The TYA has always held that Yoga is open to all regardless of their ability or disability. It is estimated by the MS Society that 130,000 people in the UK are currently living with MS and MS is one of the most common causes of disability in younger adults. It affects people in different ways and to different degrees, some people are less affected by MS whereas in others it can have a devastating effect and about 15% are wheelchair users. If someone has MS the most important thing they can do it to keep moving and it is now well established that regular, moderate exercise is important for maintaining good health for people with MS.
Although I have taught people with other health conditions I have particularly focussed on teaching Yoga to people with Multiple Sclerosis and have been teaching these classes for over 20 years for the Berkshire MS Therapy Centre, a charity based in Reading. The Centre aims to improve the health of people living with MS, to keep people as active as possible, to improve mental health and to reduce loneliness.
Since the start of the pandemic the MS Therapy Centre has been closed most of the time and at the request of the Centre I moved my classes online. Demand for these classes has greatly increased and has gone from one class a week to four and last year 59 people came to these classes. Those with MS find going out of their own home difficult to manage and doing it from their own homes much more accessible.
Yoga is widely recommended for people with MS and all the classes I teach are specifically designed with the challenges of MS in mind and are a combination of movement, strengthening and stretching. It is focus and awareness that makes it Yoga and Swami Ambikananda tells the beautiful story of her first Yoga class with her Guru, Swami Venkatesananda, and in that class she spent the entire class taking one sip of water. She encourages us to adapt our classes to meet the needs of those people we are teaching and to teach safe and creative classes.
My classes include people who can stand and get down onto the floor as well as those confined to a wheelchair or sitting in a chair. I try to keep the classes accessible to everyone regardless of their level of disability.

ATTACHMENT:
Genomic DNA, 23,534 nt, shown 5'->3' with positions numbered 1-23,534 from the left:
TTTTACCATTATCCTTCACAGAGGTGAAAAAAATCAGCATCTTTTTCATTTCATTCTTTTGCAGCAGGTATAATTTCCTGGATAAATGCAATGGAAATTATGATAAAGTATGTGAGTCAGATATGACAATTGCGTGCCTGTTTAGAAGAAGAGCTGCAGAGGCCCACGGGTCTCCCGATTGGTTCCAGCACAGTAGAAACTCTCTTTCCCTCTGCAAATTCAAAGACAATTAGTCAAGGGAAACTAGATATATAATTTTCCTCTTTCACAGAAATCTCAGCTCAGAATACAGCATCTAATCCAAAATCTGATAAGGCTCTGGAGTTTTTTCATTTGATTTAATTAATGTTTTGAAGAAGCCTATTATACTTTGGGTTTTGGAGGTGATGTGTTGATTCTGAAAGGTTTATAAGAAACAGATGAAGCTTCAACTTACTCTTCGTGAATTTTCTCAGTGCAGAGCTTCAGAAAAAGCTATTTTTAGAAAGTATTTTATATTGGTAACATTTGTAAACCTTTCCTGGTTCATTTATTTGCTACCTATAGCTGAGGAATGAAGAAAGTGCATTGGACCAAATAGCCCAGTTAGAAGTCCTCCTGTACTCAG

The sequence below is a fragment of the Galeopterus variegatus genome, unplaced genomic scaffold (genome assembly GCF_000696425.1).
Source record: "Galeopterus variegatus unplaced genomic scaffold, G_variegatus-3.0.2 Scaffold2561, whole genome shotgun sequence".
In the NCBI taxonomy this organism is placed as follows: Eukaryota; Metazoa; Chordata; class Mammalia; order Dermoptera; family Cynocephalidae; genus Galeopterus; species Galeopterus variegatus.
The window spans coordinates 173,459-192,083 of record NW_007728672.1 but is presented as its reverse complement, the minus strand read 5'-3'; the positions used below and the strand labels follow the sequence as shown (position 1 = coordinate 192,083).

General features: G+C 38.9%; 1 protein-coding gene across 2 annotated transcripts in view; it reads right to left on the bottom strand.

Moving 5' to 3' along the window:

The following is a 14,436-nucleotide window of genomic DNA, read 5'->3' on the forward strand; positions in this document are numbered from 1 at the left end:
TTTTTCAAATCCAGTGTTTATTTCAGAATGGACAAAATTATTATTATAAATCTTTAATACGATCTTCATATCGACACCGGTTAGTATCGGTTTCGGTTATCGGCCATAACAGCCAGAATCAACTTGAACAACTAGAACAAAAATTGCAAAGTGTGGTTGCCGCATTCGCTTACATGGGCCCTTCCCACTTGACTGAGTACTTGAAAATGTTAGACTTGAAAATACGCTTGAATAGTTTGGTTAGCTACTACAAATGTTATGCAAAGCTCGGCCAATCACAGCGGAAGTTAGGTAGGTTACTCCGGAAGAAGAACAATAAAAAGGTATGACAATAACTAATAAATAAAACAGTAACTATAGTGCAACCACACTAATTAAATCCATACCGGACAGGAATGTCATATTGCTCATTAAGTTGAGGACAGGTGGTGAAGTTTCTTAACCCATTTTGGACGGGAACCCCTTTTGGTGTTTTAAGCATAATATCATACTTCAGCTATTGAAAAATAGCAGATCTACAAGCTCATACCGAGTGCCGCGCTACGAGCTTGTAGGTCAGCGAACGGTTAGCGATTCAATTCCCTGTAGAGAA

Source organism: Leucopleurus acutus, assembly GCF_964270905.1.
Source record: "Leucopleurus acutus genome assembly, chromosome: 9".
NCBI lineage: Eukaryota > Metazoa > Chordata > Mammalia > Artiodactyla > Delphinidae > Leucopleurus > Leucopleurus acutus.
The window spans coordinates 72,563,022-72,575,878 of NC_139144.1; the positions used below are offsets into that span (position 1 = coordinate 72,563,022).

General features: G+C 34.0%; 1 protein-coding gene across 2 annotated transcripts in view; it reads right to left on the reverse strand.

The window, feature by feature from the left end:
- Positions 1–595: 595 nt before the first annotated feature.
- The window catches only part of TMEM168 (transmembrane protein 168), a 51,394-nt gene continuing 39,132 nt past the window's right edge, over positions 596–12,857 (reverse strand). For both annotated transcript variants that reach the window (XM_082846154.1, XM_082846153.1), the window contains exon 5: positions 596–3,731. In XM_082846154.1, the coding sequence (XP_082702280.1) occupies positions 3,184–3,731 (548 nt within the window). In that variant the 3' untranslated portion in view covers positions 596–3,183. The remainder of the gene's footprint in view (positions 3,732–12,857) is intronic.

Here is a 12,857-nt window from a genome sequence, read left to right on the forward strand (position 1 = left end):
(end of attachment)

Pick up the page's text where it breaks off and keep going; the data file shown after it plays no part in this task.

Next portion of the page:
Wheelchair users find that their core stability muscles become weak and I work at strengthening the core muscles. There is no such thing as an ‘MS class’, every class is different depending on the needs of the people in the class. Living through the pandemic is particularly hard for people with MS, there are fewer opportunities to exercise and move and people can become more isolated. The classes are uplifting and I am in awe of the way people transcend their physical limitations. People coming to my classes are very committed to their health and many come to two or more of my classes and people join the classes from all over England and Wales and now even from Portugal.
A Win for Yoga
It was a complete surprise to learn that more than 20 students who come to my online classes had nominated me for the ‘Berkshire Lockdown Physical Activity Heroes’ award and I’m grateful to Get Berkshire Active for selecting me as one of the winners.
Dominic who nominated me for the award wrote:
“I am a full-time wheelchair user due to multiple sclerosis. When lockdown began, one of the things that concerned me was how to stay in good physical condition. With the pools and Berkshire MS Therapy Centre closed, my normal set of activities, swimming and face-to-face physiotherapy, were terminated. Once Uddhava Samman offered online, seated Yoga classes I quickly joined. They have enabled me to maintain my upper body flexibility and much improve my core strength and stability. The latter is something that is easily lost once one starts to use a wheelchair. Uddhava has made a very valuable contribution to my physical health and my mental wellbeing during the long months during which the pandemic has been running. He maintains an eternally cheerful and welcoming demeanour that encourages participants to join together.”
It is wonderful to know that people coming to my MS classes are finding them beneficial and this award will encourage me to further expand my work in this area. I also hope that more teachers will be inspired to teach classes for people with disabilities and other health conditions. This work is very rewarding and there is huge potential in this area. Online teaching has now provided the opportunity to reach a larger group of people with disabilities, including people in wheelchairs who might no longer be able to drive, and there are no geographical limits, classes can be accessed by people from across the country and beyond.
To quote Joyce who comes to one of my chair-based classes
“When this pandemic started nearly a year ago I was very worried how I was going to get the exercise in that I need. I found out that my MS therapy Centre was offering wheelchair Yoga classes on Zoom. I have always wanted to try out Yoga but was never sure how it would work sitting in a wheelchair. Since last July I have been doing Uddhava’s classes and I feel they have made a real difference both to my physical and mental well-being. When your legs don't work upper body strength is crucial and these exercises have really helped with that. Meeting other people in a similar position also helps a lot in this time when we can’t meet anybody. To keep my body moving in a way that I didn't think was sometimes possible is great. Uddhava is always trying to make the exercises suitable for everybody, he is very open to constructive criticism and it is a joy to do his class every Monday morning. Without them I think the last several months would have been very different.”
A thank you
Thank you to all those students who nominated me. I’m really grateful to the TYA and the Philo Trust for the grant that enabled me to give these classes.
Thanks to Jeanine and Joyce for letting me use their photos.